A TV ad for Pfizer’s Nexium Control heartburn relief product, seen in August 2018, featured a woman in various situations looking uncomfortable and holding her chest. A female voice-over stated, “I remember having frequent heartburn. I was always reaching for short-term relief, over and over. But when my heartburn kept waking me up, I took control.” A male voice-over stated, “Nexium Control. Just one pill a day could give you 24-hour protection and zero heartburn.” The female voice-over continued, “Now I’m protected. What a difference.” Small. on-screen text displayed during the ad. stated “20mg Gastro-resistant tablets and hard capsules. Contains Esomeprazole. Always read the leaflet”.
Two complainants, who understood that frequent heartburn was a symptom of health conditions for which medical supervision should be sought, challenged whether the ad was irresponsible and potentially harmful because it could discourage viewers from doing so.
Pfizer Ltd said that Nexium Control was first authorised as a non-prescription medicine for use across Europe by the European Medicines Authority (EMA) in 2013. As part of its consideration of the licence application, the EMA assessed the benefit risk of the product to ensure it could be safely supplied without prescription. That included an assessment of risks including whether the product provided symptomatic treatment which could mask an underlying condition which required medical attention, the risk of incorrect self-diagnosis, and the risk of misuse or incorrect use of the product. Following that assessment the EMA granted a licence which established that the risks of the product could be managed via routine processes and measures such as the use of text in the “summary of product characteristics” (SPC) and the product labelling and information leaflet. In the UK the product was allowed to be sold without prescription, but under the supervision of a pharmacist.
Pfizer then submitted an application to the UK’s Medicines and Healthcare products Regulatory Agency (MHRA) for Nexium Control to be made available without the intervention of a pharmacist. The MHRA assessed whether there was any incremental risk in allowing that, compared to products already on the market. Pfizer explained that their application specifically addressed the risk of the product masking underlying diseases such as stomach ulcers and cancers. They provided a copy of the MHRA’s report and copies of the product packaging and patient information leaflets for Nexium Control tablets and capsules.
The MHRA report noted some diseases that included symptoms of heartburn and acid regurgitation which might be masked by use of the product, but further noted that those conditions were usually associated with other symptoms which would alert a patient to visit their doctor. The report highlighted that the product labelling and information warned that if symptoms worsened or did not improve after 14 days of use a doctor should be contacted, and listed several additional, easily recognisable ‘red flag’ symptoms for which patients should contact a doctor. The report stated that the risk of missing an underlying more serious condition was no greater for the active ingredient in Nexium Control than with any other treatment for heartburn currently available. Pfizer said that the MHRA therefore considered that the product labelling and patient information adequately minimised the risk of missing the underlying cause of the problems.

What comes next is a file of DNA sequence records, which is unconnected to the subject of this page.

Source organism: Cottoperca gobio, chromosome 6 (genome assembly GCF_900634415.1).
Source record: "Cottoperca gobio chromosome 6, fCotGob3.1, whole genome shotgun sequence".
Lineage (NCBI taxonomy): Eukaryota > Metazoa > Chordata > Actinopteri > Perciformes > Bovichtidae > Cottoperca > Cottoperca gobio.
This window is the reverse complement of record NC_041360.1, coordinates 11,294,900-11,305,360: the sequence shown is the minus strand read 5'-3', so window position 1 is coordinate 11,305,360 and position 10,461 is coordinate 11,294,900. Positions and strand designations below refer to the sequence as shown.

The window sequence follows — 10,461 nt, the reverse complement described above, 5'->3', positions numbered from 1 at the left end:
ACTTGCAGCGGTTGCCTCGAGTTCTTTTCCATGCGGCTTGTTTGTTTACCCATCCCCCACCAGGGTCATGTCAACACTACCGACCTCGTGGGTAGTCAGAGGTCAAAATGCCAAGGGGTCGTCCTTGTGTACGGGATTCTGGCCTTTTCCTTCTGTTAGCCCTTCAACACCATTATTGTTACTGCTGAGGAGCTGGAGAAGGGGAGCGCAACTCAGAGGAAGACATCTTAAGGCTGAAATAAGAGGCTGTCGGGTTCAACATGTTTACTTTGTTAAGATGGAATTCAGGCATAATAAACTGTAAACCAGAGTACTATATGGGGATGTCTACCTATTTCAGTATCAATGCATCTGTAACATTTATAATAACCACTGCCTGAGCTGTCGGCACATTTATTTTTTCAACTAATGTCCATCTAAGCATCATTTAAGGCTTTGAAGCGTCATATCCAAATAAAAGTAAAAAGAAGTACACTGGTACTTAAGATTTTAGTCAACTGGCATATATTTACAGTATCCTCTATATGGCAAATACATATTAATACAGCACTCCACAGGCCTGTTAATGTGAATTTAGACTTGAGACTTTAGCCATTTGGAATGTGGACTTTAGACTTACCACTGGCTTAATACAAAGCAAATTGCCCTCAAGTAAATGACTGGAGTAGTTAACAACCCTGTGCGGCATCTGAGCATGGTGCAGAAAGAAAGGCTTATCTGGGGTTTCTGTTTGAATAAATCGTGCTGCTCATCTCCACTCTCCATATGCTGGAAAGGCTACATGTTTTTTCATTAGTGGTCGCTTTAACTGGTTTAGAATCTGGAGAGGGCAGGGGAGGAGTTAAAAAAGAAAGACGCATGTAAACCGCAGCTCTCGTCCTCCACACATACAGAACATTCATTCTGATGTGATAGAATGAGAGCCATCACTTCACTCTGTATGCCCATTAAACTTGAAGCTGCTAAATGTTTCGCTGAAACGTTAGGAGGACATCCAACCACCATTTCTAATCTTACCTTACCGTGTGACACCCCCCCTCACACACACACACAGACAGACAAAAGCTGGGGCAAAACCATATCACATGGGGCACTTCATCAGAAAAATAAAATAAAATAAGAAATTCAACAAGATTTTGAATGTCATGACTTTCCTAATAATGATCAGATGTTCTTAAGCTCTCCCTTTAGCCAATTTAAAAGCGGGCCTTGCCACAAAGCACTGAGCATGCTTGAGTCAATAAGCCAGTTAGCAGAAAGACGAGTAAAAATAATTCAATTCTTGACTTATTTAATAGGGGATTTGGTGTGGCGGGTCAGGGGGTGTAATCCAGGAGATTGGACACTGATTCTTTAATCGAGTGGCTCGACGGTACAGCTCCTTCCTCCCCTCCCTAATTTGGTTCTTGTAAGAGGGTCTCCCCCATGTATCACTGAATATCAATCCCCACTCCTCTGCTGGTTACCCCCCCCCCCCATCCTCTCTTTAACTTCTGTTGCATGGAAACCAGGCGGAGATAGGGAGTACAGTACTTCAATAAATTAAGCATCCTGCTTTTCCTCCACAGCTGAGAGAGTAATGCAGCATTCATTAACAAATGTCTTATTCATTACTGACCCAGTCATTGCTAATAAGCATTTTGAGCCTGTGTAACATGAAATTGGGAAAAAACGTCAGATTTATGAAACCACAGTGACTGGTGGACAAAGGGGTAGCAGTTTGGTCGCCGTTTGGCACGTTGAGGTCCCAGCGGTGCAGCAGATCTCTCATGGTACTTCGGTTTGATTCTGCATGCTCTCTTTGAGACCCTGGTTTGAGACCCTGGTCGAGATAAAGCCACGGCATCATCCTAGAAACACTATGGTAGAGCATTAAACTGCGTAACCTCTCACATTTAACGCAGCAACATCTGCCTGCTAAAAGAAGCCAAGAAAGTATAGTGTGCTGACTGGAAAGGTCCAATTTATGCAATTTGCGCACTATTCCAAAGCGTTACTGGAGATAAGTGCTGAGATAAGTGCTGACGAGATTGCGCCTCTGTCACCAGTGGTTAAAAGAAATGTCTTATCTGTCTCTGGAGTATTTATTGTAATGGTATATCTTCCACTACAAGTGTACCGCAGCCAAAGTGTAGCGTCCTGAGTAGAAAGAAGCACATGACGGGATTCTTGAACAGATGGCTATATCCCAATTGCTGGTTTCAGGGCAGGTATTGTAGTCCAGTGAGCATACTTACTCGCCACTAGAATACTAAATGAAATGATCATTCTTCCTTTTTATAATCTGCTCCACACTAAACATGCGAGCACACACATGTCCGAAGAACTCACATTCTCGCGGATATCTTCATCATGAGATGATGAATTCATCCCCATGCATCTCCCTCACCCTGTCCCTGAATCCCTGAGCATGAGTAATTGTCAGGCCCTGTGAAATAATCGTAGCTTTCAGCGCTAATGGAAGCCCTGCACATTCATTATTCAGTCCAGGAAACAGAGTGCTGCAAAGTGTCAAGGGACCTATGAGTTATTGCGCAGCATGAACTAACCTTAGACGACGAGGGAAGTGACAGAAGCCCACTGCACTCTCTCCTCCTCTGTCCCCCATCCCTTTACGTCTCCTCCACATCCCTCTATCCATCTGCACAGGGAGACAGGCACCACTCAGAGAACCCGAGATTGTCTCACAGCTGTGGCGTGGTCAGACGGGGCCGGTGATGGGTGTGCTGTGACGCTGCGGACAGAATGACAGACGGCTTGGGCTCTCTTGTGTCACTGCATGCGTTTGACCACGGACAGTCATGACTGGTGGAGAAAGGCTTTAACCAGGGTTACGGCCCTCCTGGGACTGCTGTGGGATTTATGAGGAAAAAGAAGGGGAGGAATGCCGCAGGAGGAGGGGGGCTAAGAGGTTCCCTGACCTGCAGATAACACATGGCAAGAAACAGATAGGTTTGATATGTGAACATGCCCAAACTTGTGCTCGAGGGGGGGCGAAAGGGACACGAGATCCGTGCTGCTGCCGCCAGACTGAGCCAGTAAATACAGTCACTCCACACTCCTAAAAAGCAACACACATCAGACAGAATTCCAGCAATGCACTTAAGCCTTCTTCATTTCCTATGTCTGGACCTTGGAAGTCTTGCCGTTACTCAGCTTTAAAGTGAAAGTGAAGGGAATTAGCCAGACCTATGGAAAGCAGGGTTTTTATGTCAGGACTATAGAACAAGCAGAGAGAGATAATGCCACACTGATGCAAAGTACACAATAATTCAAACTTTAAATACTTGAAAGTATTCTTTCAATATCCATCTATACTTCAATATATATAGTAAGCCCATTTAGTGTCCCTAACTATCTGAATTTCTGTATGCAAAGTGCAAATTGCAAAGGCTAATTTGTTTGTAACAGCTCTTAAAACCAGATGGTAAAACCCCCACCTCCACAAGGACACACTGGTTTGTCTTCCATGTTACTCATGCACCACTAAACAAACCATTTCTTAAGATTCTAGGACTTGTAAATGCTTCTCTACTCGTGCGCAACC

Pfizer highlighted that, following the usual post-reclassification procedure, the MHRA pre-vetted advertising for the product for a period of time. While the MHRA had not specifically pre-vetted the ad about which the ASA had received a complaint, Pfizer said the key information within the ad and the concepts relating to it were in line with what was originally approved by the MHRA. They added that the TV ad in question had been approved by the industry body Proprietary Association of Great Britain (PAGB).
Pfizer said that through the depiction of the women in the different scenarios in which heartburn might be experienced, and the voice-over’s reference to her “frequent” heartburn and “reaching for short-term relief, over and over”, the ad was intended to show a frequent heartburn sufferer who often had to reach for short-term relief, during a short period of time, because the products she had been using only lasted for up to four hours; and that she found that inconvenient. In particular, the woman’s trigger for seeking alternative treatment was that her heartburn kept waking her up at night because the products she was taking did not last long enough, and that inconvenience was the ‘final straw’ for her. Those elements were used to emphasise that, in contrast, Nexium Control provided 24-hour protection from heartburn with only one pill per day.
Pfizer said that night-time heartburn did not represent an escalation or worsening of symptoms which should lead people to consult a doctor; it was a normal symptom of heartburn because lying down could exacerbate symptoms and it was not listed in the SPC as a ‘red flag’ symptom. The ad also specifically referenced that the woman had “frequent” heartburn (which was defined as someone who experienced it two or more times per week) rather than that she had “persistent” heartburn (which signified heartburn that was ongoing and non-treatable). Additionally, there was no indication in the ad that the woman was suffering from heartburn for longer than two weeks or that she was experiencing heartburn all the time. Rather, the ad showed scenarios which illustrated the usual triggers of heartburn and there was no reference to the passage of a long period of time.